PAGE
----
HSCI 305 Lecture Notes - Lecture 3: Pharmaceutical Care, Physical Therapy, Population Ageing

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LECTURE 3
1) Delivery vs. Financing
(TRUE) B. In Canada, services may be privately delivered but are financed through public insurance. Private providers can include for-profit and not-for-profit
institutions that offer hospital, long-term care, and community services funded by provinces. Physicians contract with provincial insurance providers for established
rates but are not employed by the government.
Public vs. Private, Delivery vs. Financing
Public Financing
Private Delivery
Family doctors, Hospitals
Public Financing
Public Delivery
Health Authorities (Nurses)
Private Financing
Private Delivery
Counselling, Physiotherapy, Surgery
Private Financing
Public Delivery
Premium room and single room (paying privately)
Extra days at the hospitals
2) Health spending in Canada
How does Canadas health spending compare?
Orange is adjusted, blue is current spending
dollars
- Population spending and growth
- Advancement in technologies
The relation to health spending and GDP
Health increases then GDP increases, if
health falls then GDP decreases. Money is
being spent towards healthcare
- A lot of private spending in USA
- Canada - Has more out of pocket spending towards
pharmaceutical care
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3) What are we spending money on?
4) Population aging and health spending
C. Health care spending increases with age, though spending on babies is also pretty high
5) Sources and flow of funds
Federal funding
• Transfers to provinces
• Direct payment for
Armed forces
• Residents of federal correctional facilities
• Some services for First Nations and Inuit
Federal funding: Non-Insured Health Benefits Program (NIHB)
• Eligible persons include:
• A First Nations person who is registered under the Indian Act (referred to as a status Indian)
• An Inuk recognized by an Inuit land claim organization
• A child less than 18 months old whose parent is a registered First Nations person or a recognized Inuk
• Some First Nations/Inuit Organizations assumed responsibility for the delivery of pharmacy, medical supplies and equipment, and dental benefits. For example:
• Nunatsiavut Government (formerly the Labrador Inuit Health Commission)
• Nisga'a Valley Health Board
• Gingolx (Kincolith)
• Gitakdamix (New Aiyanish)
• Lakalzap (Greenville)
• Gitwinksilkw (Canyon City)
• First Nations Health Authority has assumed regional NHIB responsibilities in BC
Provincial funding
• General revenues: Income taxes, consumption taxes, corporation taxes, and income cases resource royalties
• Other mechanisms
• BC collects flat-rate premiums for each individual or family (poll tax not true insurance)
• Set to be eliminated in 2020
Other funding
• Workers’ Compensation Boards
• Excluded from the definition of insured health services
• Automobile insurers (ICBC)
• Out-of-pocket payments
• Private insurance (funded via payment of premiums)
• Voluntary and charitable donations (hospital, disease based foundations, volunteers)
• Capital or equipment
• Health research
• Other services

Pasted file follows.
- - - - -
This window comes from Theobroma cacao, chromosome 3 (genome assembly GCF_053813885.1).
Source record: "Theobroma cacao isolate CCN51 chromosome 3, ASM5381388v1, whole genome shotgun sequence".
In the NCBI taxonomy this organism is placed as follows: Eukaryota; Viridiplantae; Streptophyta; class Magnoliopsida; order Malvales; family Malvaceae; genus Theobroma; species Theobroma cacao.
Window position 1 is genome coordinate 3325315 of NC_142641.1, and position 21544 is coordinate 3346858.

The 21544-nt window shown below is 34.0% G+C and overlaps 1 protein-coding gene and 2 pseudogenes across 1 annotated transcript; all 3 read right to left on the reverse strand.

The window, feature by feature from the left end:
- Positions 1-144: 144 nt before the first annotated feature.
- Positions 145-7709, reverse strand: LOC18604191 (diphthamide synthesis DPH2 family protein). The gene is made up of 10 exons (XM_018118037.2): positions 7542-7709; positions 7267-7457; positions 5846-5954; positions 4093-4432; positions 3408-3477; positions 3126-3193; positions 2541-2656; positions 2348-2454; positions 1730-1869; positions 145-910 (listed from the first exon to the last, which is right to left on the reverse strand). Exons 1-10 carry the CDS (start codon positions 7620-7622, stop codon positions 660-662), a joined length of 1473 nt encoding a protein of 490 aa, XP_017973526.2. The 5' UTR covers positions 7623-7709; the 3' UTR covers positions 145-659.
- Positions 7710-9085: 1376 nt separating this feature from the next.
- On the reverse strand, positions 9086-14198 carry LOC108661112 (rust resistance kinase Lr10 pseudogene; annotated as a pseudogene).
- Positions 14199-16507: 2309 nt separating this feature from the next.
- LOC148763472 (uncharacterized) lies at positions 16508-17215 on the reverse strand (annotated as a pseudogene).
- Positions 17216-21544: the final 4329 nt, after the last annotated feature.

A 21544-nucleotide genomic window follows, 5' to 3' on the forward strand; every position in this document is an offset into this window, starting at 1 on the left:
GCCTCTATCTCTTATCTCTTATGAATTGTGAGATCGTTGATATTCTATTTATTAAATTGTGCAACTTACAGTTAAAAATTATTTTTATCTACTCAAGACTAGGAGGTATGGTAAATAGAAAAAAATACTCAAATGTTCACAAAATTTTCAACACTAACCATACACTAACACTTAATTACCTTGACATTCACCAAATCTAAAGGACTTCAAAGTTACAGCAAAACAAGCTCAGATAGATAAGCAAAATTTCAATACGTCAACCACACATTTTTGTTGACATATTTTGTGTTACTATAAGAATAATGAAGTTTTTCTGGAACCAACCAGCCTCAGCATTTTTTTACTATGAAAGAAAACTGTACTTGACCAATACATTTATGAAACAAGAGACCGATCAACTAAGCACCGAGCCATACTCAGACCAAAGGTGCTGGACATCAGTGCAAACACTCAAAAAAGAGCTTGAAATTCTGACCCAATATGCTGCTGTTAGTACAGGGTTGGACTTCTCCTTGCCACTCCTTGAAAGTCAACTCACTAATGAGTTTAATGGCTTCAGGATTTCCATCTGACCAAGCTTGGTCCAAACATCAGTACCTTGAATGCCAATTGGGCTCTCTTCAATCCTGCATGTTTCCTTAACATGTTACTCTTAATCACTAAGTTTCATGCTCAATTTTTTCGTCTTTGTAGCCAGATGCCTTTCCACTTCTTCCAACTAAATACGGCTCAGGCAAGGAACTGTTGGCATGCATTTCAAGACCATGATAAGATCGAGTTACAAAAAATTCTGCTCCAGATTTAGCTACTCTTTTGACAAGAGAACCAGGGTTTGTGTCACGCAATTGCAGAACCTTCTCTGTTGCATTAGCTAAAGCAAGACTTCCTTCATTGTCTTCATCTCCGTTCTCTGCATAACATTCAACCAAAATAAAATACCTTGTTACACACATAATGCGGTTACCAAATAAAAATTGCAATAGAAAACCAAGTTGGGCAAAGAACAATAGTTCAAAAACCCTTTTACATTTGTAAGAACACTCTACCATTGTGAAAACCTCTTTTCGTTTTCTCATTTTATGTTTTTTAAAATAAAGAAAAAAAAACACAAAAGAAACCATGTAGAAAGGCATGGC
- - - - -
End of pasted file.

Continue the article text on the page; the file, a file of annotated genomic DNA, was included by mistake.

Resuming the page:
What percentage of Canadians receive palliative care in their last year of life? 15%
Financing and service delivery
• Think through one of the following patient cases. Which of the actors, finance, and service flows in the diagram might be involved in the patient’s care? Feel free to
fill in any missing on your own. (For example, would the patient described require prescription drugs? Other services? How might these be covered?)
• 30 year old woman whose pregnancy is managed by a midwife in Burnaby who also sees a GP and physiotherapist regarding a workplace knee injury
• 35 year old with concurrent opiate dependence and bipolar disorder who frequently presents in the emergency department in Surrey and has intermittent contact with a
doctor providing methadone and with community mental health treatment programs
- Hospitals have been slowly decreasing due to substitution like
clinics. Depends on the health problem. Less invasive so no need
to really stay as long in the hospital
- Physicians have been constant
- Increase on spending on drugs due to increase in drug prices
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Document Summary

In canada, services may be privately delivered but are financed through public insurance. Private providers can include for-profit and not-for-profit institutions that offer hospital, long-term care, and community services funded by provinces. Physicians contract with provincial insurance providers for established rates but are not employed by the government. Counselling, physiotherapy, surgery: health spending in canada. Orange is adjusted, blue is current spending dollars. The relation to health spending and gdp . Health increases then gdp increases, if health falls then gdp decreases. A lot of private spending in usa. Canada - has more out of pocket spending towards pharmaceutical care. Hospitals have been slowly decreasing due to substitution like clinics. Less invasive so no need to really stay as long in the hospital. Increase on spending on drugs due to increase in drug prices: population aging and health spending, health care spending increases with age, though spending on babies is also pretty high.

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